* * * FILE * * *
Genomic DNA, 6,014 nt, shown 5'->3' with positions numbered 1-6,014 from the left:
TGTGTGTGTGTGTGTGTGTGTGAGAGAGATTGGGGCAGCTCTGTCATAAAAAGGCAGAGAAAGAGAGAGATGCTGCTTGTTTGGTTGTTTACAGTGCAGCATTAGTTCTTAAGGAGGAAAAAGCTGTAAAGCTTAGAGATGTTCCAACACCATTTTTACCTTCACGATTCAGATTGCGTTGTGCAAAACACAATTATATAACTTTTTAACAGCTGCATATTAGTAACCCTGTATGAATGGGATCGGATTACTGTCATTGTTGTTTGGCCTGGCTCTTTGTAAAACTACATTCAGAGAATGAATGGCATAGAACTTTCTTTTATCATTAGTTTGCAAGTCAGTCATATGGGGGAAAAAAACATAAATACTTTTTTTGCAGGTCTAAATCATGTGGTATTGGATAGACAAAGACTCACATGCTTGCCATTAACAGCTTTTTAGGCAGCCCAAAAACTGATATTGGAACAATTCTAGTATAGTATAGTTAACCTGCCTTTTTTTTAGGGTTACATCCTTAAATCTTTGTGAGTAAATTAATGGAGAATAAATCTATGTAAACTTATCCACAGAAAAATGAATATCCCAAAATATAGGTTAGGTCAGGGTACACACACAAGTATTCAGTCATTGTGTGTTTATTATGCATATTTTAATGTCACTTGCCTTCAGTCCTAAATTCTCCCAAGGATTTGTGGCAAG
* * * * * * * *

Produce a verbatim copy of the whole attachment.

Genomic DNA, 6,014 nt, shown 5'->3' with positions numbered 1-6,014 from the left:
TGTGTGTGTGTGTGTGTGTGTGAGAGAGATTGGGGCAGCTCTGTCATAAAAAGGCAGAGAAAGAGAGAGATGCTGCTTGTTTGGTTGTTTACAGTGCAGCATTAGTTCTTAAGGAGGAAAAAGCTGTAAAGCTTAGAGATGTTCCAACACCATTTTTACCTTCACGATTCAGATTGCGTTGTGCAAAACACAATTATATAACTTTTTAACAGCTGCATATTAGTAACCCTGTATGAATGGGATCGGATTACTGTCATTGTTGTTTGGCCTGGCTCTTTGTAAAACTACATTCAGAGAATGAATGGCATAGAACTTTCTTTTATCATTAGTTTGCAAGTCAGTCATATGGGGGAAAAAAACATAAATACTTTTTTTGCAGGTCTAAATCATGTGGTATTGGATAGACAAAGACTCACATGCTTGCCATTAACAGCTTTTTAGGCAGCCCAAAAACTGATATTGGAACAATTCTAGTATAGTATAGTTAACCTGCCTTTTTTTTAGGGTTACATCCTTAAATCTTTGTGAGTAAATTAATGGAGAATAAATCTATGTAAACTTATCCACAGAAAAATGAATATCCCAAAATATAGGTTAGGTCAGGGTACACACACAAGTATTCAGTCATTGTGTGTTTATTATGCATATTTTAATGTCACTTGCCTTCAGTCCTAAATTCTCCCAAGGATTTGTGGCAAG